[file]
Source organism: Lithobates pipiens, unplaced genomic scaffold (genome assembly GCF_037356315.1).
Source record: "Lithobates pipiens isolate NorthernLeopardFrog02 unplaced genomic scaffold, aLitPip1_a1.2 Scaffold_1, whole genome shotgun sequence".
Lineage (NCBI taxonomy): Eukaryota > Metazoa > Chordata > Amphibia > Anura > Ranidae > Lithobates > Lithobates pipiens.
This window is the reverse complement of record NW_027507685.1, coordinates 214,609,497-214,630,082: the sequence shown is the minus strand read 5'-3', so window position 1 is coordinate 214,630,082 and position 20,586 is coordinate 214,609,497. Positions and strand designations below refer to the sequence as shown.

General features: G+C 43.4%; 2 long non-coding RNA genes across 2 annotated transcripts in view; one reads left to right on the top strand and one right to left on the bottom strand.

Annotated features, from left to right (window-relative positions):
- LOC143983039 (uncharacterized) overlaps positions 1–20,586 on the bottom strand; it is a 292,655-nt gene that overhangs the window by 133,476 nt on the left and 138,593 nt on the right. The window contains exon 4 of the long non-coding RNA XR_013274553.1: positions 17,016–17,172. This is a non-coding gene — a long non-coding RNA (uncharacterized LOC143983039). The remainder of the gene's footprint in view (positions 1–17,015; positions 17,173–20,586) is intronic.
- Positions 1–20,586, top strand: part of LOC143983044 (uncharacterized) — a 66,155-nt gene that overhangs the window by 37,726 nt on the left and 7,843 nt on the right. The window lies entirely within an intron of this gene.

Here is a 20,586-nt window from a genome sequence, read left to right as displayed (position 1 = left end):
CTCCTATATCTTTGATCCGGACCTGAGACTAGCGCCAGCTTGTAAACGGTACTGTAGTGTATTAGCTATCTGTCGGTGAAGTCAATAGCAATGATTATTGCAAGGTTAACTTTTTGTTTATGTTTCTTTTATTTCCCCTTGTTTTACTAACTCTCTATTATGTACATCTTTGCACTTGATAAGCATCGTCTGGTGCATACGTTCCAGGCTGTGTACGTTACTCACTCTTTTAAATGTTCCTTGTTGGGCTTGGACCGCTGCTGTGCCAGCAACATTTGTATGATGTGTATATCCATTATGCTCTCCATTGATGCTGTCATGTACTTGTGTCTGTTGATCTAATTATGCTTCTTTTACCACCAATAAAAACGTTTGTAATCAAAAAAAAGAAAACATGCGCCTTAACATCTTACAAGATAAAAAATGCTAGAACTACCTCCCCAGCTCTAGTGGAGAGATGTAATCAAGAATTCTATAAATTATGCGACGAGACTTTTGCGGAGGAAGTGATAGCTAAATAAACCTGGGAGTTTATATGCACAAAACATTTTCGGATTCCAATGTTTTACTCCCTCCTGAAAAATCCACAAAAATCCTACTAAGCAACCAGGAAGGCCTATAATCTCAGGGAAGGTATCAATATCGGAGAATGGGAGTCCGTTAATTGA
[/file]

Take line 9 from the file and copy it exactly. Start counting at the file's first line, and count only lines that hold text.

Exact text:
Here is a 20,586-nt window from a genome sequence, read left to right as displayed (position 1 = left end):